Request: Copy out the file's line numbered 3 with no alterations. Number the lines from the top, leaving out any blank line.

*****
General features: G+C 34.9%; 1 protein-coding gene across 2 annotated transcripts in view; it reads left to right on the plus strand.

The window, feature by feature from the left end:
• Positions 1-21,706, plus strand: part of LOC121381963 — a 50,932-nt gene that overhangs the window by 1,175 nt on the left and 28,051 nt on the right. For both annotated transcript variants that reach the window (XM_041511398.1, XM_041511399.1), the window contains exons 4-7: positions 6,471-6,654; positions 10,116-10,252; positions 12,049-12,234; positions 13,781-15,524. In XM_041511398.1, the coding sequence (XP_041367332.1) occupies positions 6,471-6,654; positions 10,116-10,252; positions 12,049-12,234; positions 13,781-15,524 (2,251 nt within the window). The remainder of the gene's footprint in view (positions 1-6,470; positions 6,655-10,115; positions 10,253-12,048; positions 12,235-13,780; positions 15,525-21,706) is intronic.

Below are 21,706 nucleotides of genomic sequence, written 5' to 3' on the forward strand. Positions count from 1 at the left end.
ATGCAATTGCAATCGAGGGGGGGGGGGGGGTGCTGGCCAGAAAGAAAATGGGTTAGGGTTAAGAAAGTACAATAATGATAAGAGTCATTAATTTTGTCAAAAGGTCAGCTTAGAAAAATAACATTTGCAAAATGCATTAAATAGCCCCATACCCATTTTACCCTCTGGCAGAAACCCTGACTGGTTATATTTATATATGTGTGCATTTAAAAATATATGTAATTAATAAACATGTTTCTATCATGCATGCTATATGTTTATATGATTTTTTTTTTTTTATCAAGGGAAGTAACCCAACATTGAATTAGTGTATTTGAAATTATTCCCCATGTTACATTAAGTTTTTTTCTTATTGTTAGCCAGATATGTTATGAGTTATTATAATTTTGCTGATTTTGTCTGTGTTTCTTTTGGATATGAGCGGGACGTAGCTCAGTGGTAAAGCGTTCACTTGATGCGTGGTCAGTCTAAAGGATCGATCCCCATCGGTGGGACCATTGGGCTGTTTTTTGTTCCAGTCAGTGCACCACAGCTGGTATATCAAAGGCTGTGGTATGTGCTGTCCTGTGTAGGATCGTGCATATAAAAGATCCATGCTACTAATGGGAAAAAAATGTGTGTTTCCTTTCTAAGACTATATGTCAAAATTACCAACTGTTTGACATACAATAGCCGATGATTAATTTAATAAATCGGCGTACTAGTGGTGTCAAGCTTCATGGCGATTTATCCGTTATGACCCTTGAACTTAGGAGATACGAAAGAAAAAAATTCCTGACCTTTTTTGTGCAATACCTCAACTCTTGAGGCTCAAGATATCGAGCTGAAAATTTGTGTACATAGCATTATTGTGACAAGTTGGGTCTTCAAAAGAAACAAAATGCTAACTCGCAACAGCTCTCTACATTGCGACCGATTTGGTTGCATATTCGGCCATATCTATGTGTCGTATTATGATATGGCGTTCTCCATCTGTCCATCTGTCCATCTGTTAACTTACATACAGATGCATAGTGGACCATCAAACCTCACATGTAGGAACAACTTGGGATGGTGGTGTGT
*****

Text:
• Positions 1-21,706, plus strand: part of LOC121381963 — a 50,932-nt gene that overhangs the window by 1,175 nt on the left and 28,051 nt on the right. For both annotated transcript variants that reach the window (XM_041511398.1, XM_041511399.1), the window contains exons 4-7: positions 6,471-6,654; positions 10,116-10,252; positions 12,049-12,234; positions 13,781-15,524. In XM_041511398.1, the coding sequence (XP_041367332.1) occupies positions 6,471-6,654; positions 10,116-10,252; positions 12,049-12,234; positions 13,781-15,524 (2,251 nt within the window). The remainder of the gene's footprint in view (positions 1-6,470; positions 6,655-10,115; positions 10,253-12,048; positions 12,235-13,780; positions 15,525-21,706) is intronic.